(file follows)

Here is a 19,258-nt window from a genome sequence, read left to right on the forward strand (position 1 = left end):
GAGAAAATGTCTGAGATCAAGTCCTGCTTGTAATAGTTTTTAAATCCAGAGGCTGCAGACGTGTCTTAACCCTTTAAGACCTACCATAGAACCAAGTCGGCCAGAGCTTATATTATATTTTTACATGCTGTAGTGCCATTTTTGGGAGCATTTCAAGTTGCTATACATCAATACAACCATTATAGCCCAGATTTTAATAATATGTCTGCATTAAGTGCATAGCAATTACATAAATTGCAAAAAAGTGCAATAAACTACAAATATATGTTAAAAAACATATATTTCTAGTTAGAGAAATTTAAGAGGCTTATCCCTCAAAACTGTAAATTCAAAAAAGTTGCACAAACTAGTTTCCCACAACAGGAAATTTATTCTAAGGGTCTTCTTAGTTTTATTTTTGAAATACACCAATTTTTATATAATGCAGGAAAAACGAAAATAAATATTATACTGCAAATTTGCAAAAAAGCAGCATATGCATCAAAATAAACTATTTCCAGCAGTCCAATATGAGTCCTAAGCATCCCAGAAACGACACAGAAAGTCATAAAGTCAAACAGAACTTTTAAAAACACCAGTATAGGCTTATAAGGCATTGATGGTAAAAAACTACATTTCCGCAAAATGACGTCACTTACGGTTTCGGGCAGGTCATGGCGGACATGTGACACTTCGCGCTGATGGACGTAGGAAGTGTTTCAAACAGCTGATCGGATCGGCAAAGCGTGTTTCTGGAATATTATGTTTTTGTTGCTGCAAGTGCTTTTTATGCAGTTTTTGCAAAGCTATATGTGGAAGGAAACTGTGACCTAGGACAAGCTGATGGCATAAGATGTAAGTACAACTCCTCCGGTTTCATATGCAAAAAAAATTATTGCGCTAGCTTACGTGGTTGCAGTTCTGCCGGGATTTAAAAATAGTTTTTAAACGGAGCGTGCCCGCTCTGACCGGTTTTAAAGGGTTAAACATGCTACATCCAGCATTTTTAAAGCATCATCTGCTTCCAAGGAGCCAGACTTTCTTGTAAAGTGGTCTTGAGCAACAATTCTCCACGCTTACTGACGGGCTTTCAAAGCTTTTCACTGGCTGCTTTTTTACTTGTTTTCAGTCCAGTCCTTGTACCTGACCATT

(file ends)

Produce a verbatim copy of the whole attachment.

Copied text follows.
Here is a 19,258-nt window from a genome sequence, read left to right on the forward strand (position 1 = left end):
GAGAAAATGTCTGAGATCAAGTCCTGCTTGTAATAGTTTTTAAATCCAGAGGCTGCAGACGTGTCTTAACCCTTTAAGACCTACCATAGAACCAAGTCGGCCAGAGCTTATATTATATTTTTACATGCTGTAGTGCCATTTTTGGGAGCATTTCAAGTTGCTATACATCAATACAACCATTATAGCCCAGATTTTAATAATATGTCTGCATTAAGTGCATAGCAATTACATAAATTGCAAAAAAGTGCAATAAACTACAAATATATGTTAAAAAACATATATTTCTAGTTAGAGAAATTTAAGAGGCTTATCCCTCAAAACTGTAAATTCAAAAAAGTTGCACAAACTAGTTTCCCACAACAGGAAATTTATTCTAAGGGTCTTCTTAGTTTTATTTTTGAAATACACCAATTTTTATATAATGCAGGAAAAACGAAAATAAATATTATACTGCAAATTTGCAAAAAAGCAGCATATGCATCAAAATAAACTATTTCCAGCAGTCCAATATGAGTCCTAAGCATCCCAGAAACGACACAGAAAGTCATAAAGTCAAACAGAACTTTTAAAAACACCAGTATAGGCTTATAAGGCATTGATGGTAAAAAACTACATTTCCGCAAAATGACGTCACTTACGGTTTCGGGCAGGTCATGGCGGACATGTGACACTTCGCGCTGATGGACGTAGGAAGTGTTTCAAACAGCTGATCGGATCGGCAAAGCGTGTTTCTGGAATATTATGTTTTTGTTGCTGCAAGTGCTTTTTATGCAGTTTTTGCAAAGCTATATGTGGAAGGAAACTGTGACCTAGGACAAGCTGATGGCATAAGATGTAAGTACAACTCCTCCGGTTTCATATGCAAAAAAAATTATTGCGCTAGCTTACGTGGTTGCAGTTCTGCCGGGATTTAAAAATAGTTTTTAAACGGAGCGTGCCCGCTCTGACCGGTTTTAAAGGGTTAAACATGCTACATCCAGCATTTTTAAAGCATCATCTGCTTCCAAGGAGCCAGACTTTCTTGTAAAGTGGTCTTGAGCAACAATTCTCCACGCTTACTGACGGGCTTTCAAAGCTTTTCACTGGCTGCTTTTTTACTTGTTTTCAGTCCAGTCCTTGTACCTGACCATT